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bearing a feast for Aryadeva. When Nagarjuna returned, his pupil told him about thevisit and the master called out for the nymph asking why she have not appeared beforehim but to his disciple. The tree nymph chastised the guru, and said because Aryadevais free and pure while Nagarjuna have traces of passion embedded. The guru reflectedon that.That very day, Nagarjuna perfected his elixir of eternal youth and anointed his tonguewith a few drops. But when he handed the bowl to his disciple, Aryadeva threw thecontents to a dead tree which immediately sprang into full blossom. Shocked,Nagarjuna asked his pupil to replace the contents of that bowl, and obedient as ever,Aryadeva took a bucket of water and peed into it. Then he stirred the contents with atwig and handed it to his guru. Stating that he have made too much, Aryadevasplashed half the contents onto another dead tree and it also restored to radiant life.Nodding his head, Nagarjuna said, “it’s quite obvious to me that you’re already fullyrealized. Why do you insist on staying in samsara?” whereupon, Aryadeva was infusedwith ecstasy and levitated to the height of 7 palm trees. Fully liberated from birth, asare all the lotus-born, he needed only a word from his guru to convince him of what hehad been too innocent to see before.He began teaching the Buddha’s message to all beings, aiding them to bring theirminds to maturity. And when he finished his labors, he turned the soles of his feet tothe sky, placed his palms together in adoration and prostrated himself before his guru.And as the heavenly host gathered to shower flowers down upon him, he simplyvanished.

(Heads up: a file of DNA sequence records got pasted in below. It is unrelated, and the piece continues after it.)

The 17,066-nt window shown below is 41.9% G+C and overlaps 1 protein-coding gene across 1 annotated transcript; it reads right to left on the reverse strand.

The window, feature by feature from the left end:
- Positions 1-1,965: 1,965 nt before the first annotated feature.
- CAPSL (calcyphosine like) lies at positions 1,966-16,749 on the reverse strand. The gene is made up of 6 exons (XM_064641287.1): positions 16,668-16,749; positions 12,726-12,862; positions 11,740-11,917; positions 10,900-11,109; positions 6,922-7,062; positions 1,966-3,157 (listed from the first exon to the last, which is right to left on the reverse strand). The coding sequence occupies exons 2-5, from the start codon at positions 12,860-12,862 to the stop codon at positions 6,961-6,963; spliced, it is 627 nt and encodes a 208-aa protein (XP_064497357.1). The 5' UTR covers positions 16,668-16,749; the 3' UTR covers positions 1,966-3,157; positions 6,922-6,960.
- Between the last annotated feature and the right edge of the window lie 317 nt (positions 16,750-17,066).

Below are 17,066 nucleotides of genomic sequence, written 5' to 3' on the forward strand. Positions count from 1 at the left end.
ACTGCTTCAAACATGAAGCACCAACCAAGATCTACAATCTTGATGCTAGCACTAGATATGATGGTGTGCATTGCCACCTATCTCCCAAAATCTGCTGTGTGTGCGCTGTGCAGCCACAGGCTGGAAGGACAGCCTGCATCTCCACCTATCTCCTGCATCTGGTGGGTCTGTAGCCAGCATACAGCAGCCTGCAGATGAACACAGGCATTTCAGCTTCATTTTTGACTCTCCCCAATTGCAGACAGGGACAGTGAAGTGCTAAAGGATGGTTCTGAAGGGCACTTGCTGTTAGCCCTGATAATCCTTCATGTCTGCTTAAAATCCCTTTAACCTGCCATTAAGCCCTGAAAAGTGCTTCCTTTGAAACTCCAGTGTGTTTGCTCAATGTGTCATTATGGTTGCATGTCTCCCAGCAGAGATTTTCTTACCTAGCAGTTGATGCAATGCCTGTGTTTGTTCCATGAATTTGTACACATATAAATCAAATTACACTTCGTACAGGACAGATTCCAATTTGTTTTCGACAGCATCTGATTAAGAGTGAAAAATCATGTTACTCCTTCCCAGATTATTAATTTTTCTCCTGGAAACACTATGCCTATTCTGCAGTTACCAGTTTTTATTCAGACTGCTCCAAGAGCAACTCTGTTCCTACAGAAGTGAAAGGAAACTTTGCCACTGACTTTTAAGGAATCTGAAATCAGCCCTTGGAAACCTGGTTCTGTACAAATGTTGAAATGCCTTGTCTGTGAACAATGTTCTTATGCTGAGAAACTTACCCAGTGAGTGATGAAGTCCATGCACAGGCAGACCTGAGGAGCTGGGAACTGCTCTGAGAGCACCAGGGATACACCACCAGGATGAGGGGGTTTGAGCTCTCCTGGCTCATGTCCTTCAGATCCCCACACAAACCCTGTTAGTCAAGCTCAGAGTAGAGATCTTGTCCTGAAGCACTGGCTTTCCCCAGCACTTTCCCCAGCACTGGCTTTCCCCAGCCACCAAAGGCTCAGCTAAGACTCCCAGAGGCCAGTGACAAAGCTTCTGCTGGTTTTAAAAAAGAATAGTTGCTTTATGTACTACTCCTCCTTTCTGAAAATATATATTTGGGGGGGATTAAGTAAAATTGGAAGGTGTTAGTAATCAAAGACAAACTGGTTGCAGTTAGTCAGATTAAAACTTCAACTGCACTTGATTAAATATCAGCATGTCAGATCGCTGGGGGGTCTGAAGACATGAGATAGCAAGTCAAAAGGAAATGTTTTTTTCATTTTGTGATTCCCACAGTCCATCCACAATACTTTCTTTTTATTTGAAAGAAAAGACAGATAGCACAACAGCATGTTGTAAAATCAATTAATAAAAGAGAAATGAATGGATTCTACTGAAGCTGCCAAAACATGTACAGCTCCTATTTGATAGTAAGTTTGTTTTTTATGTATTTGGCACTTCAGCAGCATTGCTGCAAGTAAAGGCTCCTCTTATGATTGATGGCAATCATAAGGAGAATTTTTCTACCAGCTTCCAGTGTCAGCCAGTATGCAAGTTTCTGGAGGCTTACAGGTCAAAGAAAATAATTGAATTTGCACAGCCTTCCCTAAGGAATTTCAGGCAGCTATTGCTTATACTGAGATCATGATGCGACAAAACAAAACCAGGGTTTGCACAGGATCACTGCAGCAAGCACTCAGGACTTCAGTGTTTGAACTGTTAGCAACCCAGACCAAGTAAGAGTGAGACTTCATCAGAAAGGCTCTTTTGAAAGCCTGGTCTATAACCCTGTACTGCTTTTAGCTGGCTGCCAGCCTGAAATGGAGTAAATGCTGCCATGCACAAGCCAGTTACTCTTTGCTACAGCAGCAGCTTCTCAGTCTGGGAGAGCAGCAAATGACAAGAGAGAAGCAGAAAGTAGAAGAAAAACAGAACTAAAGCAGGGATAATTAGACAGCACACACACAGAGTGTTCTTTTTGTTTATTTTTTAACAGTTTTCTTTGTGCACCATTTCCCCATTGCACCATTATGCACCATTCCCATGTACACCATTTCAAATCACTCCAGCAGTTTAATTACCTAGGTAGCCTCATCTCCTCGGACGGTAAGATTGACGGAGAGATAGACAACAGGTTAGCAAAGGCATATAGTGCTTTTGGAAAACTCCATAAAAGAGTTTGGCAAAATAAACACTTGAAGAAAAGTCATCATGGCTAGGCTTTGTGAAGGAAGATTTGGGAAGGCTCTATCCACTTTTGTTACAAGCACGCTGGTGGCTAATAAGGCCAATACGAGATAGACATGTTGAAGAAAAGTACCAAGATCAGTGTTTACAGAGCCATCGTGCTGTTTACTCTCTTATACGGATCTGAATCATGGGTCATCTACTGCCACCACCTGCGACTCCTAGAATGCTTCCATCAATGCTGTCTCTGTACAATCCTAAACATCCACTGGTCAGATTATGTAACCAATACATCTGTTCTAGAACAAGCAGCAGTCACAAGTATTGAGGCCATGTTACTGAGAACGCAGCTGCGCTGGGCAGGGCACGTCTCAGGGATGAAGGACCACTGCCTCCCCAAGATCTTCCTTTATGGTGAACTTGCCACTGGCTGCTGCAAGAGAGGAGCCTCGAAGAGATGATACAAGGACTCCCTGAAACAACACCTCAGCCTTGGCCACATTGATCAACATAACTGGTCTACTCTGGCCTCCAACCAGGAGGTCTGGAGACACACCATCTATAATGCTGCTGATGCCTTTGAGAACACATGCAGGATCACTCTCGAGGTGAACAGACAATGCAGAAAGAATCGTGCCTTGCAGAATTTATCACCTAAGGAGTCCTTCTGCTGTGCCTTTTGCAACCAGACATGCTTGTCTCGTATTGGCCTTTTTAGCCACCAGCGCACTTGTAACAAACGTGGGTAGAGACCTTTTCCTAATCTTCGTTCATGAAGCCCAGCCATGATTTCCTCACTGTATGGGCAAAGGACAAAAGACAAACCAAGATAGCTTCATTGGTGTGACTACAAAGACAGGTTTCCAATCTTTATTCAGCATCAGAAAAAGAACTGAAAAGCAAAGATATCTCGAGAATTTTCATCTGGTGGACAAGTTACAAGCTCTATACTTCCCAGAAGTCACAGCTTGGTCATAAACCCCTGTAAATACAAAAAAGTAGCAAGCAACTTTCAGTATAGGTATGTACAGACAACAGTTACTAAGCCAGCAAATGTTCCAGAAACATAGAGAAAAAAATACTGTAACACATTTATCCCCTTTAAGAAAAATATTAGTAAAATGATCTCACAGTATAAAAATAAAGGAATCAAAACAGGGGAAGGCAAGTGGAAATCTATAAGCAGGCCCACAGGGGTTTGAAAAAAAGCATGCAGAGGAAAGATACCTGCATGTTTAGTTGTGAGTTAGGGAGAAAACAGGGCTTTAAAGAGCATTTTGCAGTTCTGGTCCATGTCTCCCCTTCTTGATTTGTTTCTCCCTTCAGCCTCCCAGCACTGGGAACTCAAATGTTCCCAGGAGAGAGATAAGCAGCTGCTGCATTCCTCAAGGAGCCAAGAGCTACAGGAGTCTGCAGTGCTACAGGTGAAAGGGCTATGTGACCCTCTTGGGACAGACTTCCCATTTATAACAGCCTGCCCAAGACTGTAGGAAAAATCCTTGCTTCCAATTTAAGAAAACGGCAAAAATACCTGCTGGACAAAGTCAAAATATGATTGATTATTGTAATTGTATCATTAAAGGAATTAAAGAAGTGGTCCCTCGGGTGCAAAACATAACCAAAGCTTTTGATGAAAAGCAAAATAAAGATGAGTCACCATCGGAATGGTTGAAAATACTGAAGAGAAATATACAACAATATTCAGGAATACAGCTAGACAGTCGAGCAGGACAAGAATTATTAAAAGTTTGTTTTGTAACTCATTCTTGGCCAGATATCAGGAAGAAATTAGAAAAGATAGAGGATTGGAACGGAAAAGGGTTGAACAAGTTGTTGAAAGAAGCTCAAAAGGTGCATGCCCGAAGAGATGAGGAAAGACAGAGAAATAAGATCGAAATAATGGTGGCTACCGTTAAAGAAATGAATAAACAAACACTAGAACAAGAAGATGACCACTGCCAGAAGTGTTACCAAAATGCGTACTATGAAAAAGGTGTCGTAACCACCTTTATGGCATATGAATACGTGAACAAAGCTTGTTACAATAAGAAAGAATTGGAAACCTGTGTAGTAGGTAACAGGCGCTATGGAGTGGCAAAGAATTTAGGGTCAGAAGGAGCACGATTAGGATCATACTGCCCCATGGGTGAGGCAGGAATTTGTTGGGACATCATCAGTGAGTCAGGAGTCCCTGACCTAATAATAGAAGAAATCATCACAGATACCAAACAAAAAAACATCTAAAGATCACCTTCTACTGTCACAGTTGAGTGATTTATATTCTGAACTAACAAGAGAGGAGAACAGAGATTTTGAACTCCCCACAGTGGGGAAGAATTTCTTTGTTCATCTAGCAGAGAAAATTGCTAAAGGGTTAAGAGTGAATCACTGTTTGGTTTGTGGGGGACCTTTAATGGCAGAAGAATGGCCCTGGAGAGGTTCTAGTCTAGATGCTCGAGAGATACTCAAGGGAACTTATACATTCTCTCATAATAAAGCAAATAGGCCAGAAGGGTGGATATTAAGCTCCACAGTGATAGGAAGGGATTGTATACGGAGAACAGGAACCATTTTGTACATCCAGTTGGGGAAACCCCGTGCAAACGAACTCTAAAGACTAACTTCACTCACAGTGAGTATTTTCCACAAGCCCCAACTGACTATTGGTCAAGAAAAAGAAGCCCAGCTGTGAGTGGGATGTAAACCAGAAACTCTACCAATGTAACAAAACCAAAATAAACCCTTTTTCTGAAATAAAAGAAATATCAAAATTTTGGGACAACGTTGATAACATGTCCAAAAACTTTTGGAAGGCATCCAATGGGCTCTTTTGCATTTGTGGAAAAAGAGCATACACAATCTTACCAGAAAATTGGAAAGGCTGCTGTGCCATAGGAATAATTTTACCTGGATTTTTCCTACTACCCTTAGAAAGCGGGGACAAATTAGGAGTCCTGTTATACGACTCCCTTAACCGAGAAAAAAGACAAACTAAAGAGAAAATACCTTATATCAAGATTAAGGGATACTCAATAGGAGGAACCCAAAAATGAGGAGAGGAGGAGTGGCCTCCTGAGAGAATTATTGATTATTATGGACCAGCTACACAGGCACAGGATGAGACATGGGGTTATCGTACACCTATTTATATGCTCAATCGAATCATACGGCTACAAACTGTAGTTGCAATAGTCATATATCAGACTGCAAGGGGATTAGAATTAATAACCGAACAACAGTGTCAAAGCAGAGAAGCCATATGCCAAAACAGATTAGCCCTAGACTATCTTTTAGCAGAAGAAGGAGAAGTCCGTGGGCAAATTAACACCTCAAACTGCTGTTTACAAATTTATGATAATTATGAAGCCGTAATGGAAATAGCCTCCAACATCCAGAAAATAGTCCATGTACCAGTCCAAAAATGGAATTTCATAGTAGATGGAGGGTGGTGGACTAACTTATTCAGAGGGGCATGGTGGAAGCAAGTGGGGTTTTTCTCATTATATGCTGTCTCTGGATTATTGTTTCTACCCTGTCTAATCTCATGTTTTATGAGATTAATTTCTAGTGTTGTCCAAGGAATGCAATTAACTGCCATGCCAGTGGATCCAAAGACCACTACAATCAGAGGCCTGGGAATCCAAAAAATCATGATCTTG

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36) Mahasiddha Santipa… Sāntipa /Ratnākarasānti (a kar chin ta): “TheAcademic”